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Re: why I don't like named graph IRIs in the DATASET proposal

From: Pierre-Antoine Champin <pierre-antoine.champin@liris.cnrs.fr>
Date: Tue, 04 Oct 2011 22:48:28 +0200
Message-ID: <4E8B711C.80906@liris.cnrs.fr>
To: Richard Cyganiak <richard@cyganiak.de>
CC: "public-rdf-wg@w3.org" <public-rdf-wg@w3.org>
Richard,

On 10/04/2011 05:08 PM, Richard Cyganiak wrote:
> On 2 Oct 2011, at 18:06, Pierre-Antoine Champin wrote:
>> As you stress it, RDF does not dictate which IRI should denote
>> which resource (including graphs). I don't think I ever suggested
>> to change that.
>> 
>> However, RDF dictates that each time I use the same IRI (as a
>> node), it denotes the same resource.
> 
> No, it doesn't.
> 
> RDF Semantics is concerned with the interpretation of *individual RDF
> graphs*.

Well, that's what I meant.

> As far as RDF Semantics is concerned, the same IRI may identify
> completely different things in different RDF graphs.
> 
> It is the social contracts and conventions of the web that encourage
> us to converge on a single unique referent for each IRI. This is
> orthogonal
> 
> For example, in this triple:
> 
> <#me> foaf:homepage <http://richard.cyganiak.de/>.
> 
> we all know what the subject of the encoded statement is. But that's
> not because of RDF Semantics. As far as RDF Semantics is concerned,
> <http://richard.cyganiak.de/> denotes a completely arbitrary
> resource. It's conventions that allow us – and the software we create
> – to understand that the target is a web page that can be accessed
> via a browser and so on.
> 
> This mechanism *works*.

200% agreed.

> I suggest to treat graph names in exactly the same way.

It depends how you define "the same way".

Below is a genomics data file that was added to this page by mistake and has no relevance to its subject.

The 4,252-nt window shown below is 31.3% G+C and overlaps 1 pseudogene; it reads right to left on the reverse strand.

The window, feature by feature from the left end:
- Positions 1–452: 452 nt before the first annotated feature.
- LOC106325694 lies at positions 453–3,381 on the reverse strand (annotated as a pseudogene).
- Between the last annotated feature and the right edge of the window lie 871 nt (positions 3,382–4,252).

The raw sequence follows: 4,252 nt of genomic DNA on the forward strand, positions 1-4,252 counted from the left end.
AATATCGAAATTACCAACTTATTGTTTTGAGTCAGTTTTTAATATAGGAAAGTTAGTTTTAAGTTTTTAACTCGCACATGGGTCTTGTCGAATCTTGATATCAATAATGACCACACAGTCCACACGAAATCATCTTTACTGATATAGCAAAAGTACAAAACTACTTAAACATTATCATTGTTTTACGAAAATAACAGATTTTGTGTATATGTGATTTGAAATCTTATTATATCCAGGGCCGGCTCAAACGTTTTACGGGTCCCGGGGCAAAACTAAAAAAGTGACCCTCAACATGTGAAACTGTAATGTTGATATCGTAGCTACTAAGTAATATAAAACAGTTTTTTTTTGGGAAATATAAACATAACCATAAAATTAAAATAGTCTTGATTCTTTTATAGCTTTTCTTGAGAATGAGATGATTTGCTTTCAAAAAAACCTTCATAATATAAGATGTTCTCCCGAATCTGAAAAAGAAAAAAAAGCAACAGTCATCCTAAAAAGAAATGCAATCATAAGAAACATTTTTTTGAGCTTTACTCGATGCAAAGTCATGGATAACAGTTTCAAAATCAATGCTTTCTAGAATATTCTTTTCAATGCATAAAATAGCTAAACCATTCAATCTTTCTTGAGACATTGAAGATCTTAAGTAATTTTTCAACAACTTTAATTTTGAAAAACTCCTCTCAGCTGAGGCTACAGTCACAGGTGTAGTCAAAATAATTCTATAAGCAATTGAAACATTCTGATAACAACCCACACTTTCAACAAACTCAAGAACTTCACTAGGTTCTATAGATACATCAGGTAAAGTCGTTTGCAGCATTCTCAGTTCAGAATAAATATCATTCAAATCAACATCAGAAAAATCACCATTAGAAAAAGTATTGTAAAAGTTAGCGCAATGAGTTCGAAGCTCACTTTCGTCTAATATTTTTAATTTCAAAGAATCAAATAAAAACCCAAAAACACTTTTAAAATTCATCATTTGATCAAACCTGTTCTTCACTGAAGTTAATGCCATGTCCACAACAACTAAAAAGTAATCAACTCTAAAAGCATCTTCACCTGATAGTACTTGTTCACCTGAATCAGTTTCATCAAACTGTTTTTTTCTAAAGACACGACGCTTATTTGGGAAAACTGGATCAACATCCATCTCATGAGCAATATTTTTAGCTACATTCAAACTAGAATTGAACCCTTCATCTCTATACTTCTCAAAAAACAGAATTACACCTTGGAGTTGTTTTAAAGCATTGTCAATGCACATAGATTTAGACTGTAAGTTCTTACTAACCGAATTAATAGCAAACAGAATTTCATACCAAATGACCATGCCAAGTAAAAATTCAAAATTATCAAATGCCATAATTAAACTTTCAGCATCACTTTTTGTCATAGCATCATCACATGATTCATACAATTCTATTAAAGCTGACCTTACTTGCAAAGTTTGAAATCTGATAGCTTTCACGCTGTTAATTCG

IRIs currently must be used consistently inside a single graph. I was
assuming that this principle would extend to datasets, should we define
them in the RDF spec.

>From your response to my messages and Pat's, I now understand that you
do not want to go that far.

> When we assert inside some RDF dataset:
> 
> <#me> ex:assertsGraph <#graph1>.
> 
> then as far as RDF Semantics is concerned, <#graph1> denotes an
> arbitrary resource. It's conventions – and the definition of
> ex:assertsGraph – that allow us, and our software, to understand that
> this talks about a different graph within the same dataset.
>
> When you and Pat demand that the denotation of graph names in RDF
> datasets be fixed to the graph, then you conveniently ignore the fact
> that RDF Semantics currently doesn't have the power to fix the
> denotation of *anything* (except the RDF(S) built-ins),

and all literal values...

> and *always*
> defers to convention for establishing the connection between IRIs and
> things. RDF works nevertheless. Why should it be any different for
> graphs?

Well, if graphs in a dataset are g-snap, then they look very much like
literals to me, and I would tend to read

  <some-uri> { :a :b :c }

as something like

  <some-uri> owl:equals " :a :b :c . "^^rdf:turtle

(if I may indulge in my former proposal...).
In that case, it does indeedfix the semantics of <some-uri>, but not
more than

  <the-answer> owl:equals 42 .

does. This already works in RDF (well OWL-full...).


Now, if graphs are g-boxes, I would rather read

  <some-uri> { :a :b :c }

as something like

  <some-uri> rdf:hasCurrentGSnap [
	log:implies " :a :b :c . "^^rdf:turtle
  ]

where rdf:hasCurrentGSnap would have rdf:GBox as its domain, so I can
*at least* infer that <some-uri> denotes *some* g-box.

In any case, I do not see how what I propose implies something radically
different from the kind of inference that already exist in RDF.

Let's discuss this tomorrow.

  pa

> 
> Best, Richard
Received on Tuesday, 4 October 2011 20:49:04 GMT

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